Monday 28th of September 2020

methane reductions...

parfum de cow

Edible seaweed has long been a staple in Asian cuisines, but now its target market is shifting to the four-legged consumer.


Key points:
  • A Tasmanian start-up is farming a special native red seaweed for its methane-reducing properties when fed to livestock
  • The state's largest milk company is starting a trial with the product to see if it can be used at scale on working farms
  • The partnership hopes to reduce methane produced by livestock, which accounts for 10 per cent of Australia's total greenhouse gas emissions


The CSIRO has previously shown that a small amount of Asparagopsis seaweed added to a cow's diet can reduce methane emissions by more than 80 per cent.

Livestock account for 10 per cent of Australia's total greenhouse gas emissions.

A Tasmanian start-up is hoping to fix this problem by farming the waterborne plant and supplying it to farmers.

Former fashion designer Sam Elsom is the founder of Sea Forest, which is growing the plant at Triabunna on Tasmania's east coast.

"In our hatchery, we get the seaweed to attach to ropes and we're deploying that out in the ocean in a marine lease," he said.

CO2 vegetable vagaries...

New research suggests plants could be releasing more carbon dioxide into the atmosphere than previously thought.

A study involving the Australian National University, Western Sydney University, and centres around the world has found plants release more carbon dioxide through their respiration.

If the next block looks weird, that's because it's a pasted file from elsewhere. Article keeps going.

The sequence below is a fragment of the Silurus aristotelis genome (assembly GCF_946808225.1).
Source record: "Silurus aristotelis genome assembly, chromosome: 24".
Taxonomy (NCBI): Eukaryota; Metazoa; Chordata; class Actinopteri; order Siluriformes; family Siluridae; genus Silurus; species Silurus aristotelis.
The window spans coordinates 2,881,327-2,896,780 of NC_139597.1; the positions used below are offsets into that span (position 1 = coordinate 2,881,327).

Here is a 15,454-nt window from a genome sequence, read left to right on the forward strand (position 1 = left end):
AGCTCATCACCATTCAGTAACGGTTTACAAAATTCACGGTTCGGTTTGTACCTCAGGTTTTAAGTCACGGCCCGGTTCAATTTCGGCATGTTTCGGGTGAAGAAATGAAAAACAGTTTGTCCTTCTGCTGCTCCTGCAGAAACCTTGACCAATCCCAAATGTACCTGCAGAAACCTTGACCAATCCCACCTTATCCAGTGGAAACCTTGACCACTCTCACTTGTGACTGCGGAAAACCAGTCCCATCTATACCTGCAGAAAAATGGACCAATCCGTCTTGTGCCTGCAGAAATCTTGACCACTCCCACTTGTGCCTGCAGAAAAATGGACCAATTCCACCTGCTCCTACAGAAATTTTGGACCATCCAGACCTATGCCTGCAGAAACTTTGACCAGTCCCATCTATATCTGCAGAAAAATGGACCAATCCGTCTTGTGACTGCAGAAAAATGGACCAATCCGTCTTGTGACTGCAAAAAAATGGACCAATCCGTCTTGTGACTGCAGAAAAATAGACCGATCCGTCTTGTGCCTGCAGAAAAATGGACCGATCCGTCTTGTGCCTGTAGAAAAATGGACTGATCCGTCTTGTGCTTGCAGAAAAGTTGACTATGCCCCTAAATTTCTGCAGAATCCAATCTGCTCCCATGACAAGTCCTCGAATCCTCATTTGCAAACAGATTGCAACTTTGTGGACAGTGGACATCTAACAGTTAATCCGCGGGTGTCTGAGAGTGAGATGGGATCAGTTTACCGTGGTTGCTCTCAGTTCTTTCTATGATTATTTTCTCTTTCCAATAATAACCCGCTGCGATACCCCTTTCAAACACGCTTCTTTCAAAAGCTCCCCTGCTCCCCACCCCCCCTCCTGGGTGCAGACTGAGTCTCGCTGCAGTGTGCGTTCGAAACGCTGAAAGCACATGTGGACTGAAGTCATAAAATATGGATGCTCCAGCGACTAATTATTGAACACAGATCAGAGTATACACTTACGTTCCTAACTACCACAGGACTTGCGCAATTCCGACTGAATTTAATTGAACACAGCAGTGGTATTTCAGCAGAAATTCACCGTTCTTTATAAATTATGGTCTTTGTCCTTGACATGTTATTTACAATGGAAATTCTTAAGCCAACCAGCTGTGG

And as global temperatures rise, scientists say the output of carbon dioxide by plants will accelerate.

During daylight hours, plants take in carbon dioxide and release oxygen through photosynthesis, and at night only about half that carbon is then released through respiration.

However, plants still remain a net carbon sink, meaning they absorb more than they emit.

"Currently, around 25 per cent of carbon emissions from the use of fossil fuels is being taken up and stored by plants, which is good, as it helps reduce the concentration of greenhouse gases in the atmosphere," ANU researcher Owen Atkin said.

"Our work suggests that this positive contribution of plants may decline in the future as they begin to respire more as the world warms."


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This is not entirely new... It has been demonstrated that heat does not necessarily increase photosynthesis and can be counter-productive in many plant species. Photosynthesis depends on light. It's a complex process with a net release of oxygen while plants absorb carbon dioxide, but can also produce CO2. As humans release more CO2 into the atmosphere, the extra heat generated affect the way plants can absorb CO2...

country fair dry...

With Cold Chisel's Flame Trees wafting over the crowd and fairy lights festooned on the tin roof, the Boxwood Hill Sporting Complex was giving off all the right "country Friday night" vibes.

Key points:

Parts of the south-eastern corner of WA are experiencing record-low rainfall

Inland farming regions from Albany to Esperance are among the worst hit

Communities are rallying with events to support farmers and foster hope

If you hadn't read the event flyer, you could have been forgiven for thinking the evening was an advertisement for life in regional Australia.

But the 350 or so local farmers and their families had gathered for a night billed "Operation Care".

"As a community, we are hurting," read the Facebook invitation.

"Drought and COVID-19 has impacted us all greatly."

One of the event organisers, Rick Chadwick, wouldn't say exactly what prompted the event in the small farming hamlet, about 450 kilometres south-east of Perth, but said enough to suggest it was dark.

"There was an incident a couple of weeks ago, or three weeks ago, and I'm not going to say any more details about it, but to say it put a bloke's life in serious jeopardy and this is one of the reasons, get people talking," he said.

"Probably a bit like Beyond Blue or something like that."


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